Gov. Nathan Deal announced last Friday afternoon he had appointed Hamrick to fill a vacant Coweta Judicial District Superior Court judgeship, effective Sept. 10. Hamrick’s Senate resignation will open the District 30 seat for a special election on the Nov. 6 ballot and a possible runoff on Dec. 4.
Hamrick ran unopposed in the July 31 Republican Primary and faced no Democratic opposition in the Nov. 6 general election.
Qualifying dates for the seat have yet to be announced by the Georgia Secretary of State’s office, Becky Deese, Carroll County elections supervisor, said Monday.
Georgia Senate District 30 covers parts of Carroll, Paulding and Douglas counties.
Among the potential candidates, who have made their intentions known, are District 67 Rep. Bill Hembree of Winston; former Georgia Speaker of the House Glenn Richardson; former District 68 Libertarian candidate James Camp of Temple; Carrollton businessman Jim Naughton; and Carrollton attorney Allen Trapp. Other potential candidates are rumored to be interested, but the names have not been confirmed.
Hembree, 46, has served in his District 67 seat since 1999. He faces a Democratic candidate, Leigh McMutry, in the Nov. 6 general election.
Hembree announced his intentions to seek the Senate seat Friday, soon after Hamrick’s judicial appointment was announced.
“I’m exploring the legal options with regard to my House seat, but I will not allow a Democrat to gain the seat,” he told The Douglas County Sentinel on Friday. “I don’t know all the legal issues here, but from what I can tell, we have until Sept. 6.”
Hembree currently serves as chairman of the House Industrial Relations Committee and serves on other committees, including appropriations, health and human services, higher education, insurance and rules.
He works as a Douglasville real estate manager and insurance agent.
Richardson, who resigned as House speaker on Jan. 1, 2010, confirmed Monday that he will run for Hamrick’s vacant seat. He served in the state House for 12 years and was the first Republican elected Speaker of the House since Reconstruction, from 2005-2009. Richardson’s resignation came after a highly publicized 2008 divorce from his wife. Richardson works with the Talley, Richardson and Cable law firm in Dallas.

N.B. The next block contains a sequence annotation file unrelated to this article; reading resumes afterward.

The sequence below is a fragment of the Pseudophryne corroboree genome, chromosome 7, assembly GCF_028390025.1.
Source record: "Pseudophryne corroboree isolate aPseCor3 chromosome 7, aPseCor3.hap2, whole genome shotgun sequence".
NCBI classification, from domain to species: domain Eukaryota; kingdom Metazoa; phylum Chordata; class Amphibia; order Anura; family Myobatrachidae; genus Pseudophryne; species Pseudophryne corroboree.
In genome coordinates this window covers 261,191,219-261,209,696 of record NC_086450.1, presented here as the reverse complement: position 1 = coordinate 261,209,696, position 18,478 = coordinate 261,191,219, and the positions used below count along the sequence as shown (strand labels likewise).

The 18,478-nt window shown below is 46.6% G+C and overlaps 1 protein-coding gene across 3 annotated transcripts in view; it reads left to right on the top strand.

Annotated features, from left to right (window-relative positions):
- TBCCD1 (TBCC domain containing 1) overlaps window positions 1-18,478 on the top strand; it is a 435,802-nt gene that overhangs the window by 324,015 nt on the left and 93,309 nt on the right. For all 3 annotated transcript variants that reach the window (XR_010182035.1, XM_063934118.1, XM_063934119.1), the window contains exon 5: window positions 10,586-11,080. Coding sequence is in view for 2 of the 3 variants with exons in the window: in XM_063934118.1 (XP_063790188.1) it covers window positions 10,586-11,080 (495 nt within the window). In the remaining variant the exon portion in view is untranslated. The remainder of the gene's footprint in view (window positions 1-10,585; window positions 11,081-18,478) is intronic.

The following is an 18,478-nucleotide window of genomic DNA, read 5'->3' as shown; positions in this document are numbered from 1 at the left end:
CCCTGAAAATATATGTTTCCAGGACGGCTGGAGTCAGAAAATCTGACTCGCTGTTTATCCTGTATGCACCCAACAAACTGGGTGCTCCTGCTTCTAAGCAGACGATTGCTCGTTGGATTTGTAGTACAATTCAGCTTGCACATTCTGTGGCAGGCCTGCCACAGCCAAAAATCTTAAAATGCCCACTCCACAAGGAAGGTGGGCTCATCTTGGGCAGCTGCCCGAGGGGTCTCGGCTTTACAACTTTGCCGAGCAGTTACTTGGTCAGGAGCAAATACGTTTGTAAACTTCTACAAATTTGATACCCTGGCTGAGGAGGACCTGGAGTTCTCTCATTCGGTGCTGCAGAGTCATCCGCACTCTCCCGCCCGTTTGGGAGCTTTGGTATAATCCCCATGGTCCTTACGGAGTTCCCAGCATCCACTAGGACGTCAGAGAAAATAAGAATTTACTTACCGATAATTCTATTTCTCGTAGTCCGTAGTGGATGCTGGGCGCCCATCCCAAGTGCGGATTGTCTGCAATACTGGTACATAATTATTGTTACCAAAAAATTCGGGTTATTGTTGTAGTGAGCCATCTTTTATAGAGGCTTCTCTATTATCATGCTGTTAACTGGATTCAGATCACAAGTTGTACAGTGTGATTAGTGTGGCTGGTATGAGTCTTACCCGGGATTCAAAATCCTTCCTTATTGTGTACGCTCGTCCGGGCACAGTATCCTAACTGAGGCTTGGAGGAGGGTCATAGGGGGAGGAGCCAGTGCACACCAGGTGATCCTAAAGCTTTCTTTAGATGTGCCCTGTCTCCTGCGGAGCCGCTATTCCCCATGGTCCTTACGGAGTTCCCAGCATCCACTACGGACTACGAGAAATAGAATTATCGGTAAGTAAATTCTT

Camp, 31, of Temple, is an information technology worker and was the only Libertarian candidate in last year’s House District 68 special election, later won in a runoff by Dustin Hightower of Carrollton. Camp said in the campaign that he believes in the free market, minimum government and maximum freedom.
Naughton, 52, of Carrollton, was an executive with Milliken and Company for 22 years. He is currently a business consultant and married to Laura Richards.
“I think this is a great opportunity to make a difference in a more significant way,” Naughton commented Monday about his candidacy. “I want to try to do something to help the economic well-being of Carroll, Douglas and Paulding counties. We have to figure a way to recreate manufacturing and unshackle smaller business owners.”
Trapp, 59, of Carrollton, is a graduate of the University of Tennessee and earned his law degree from Georgia State University. He has lived more than 24 years in Carrollton and has served as chairman, vice-chairman and treasurer of the Carroll County Republican Party. He is a Kiwanis Club member and a frequent speaker at legal seminars.
“I believe we need an effective advocate, and I have a proven track record for hard work,” Trapp said Monday. “We need someone to protect Second Amendment and other rights and to seek out legislation to help economic growth in West Georgia.”
– Douglas County Sentinel Reporter Haisten Willis contributed to this article.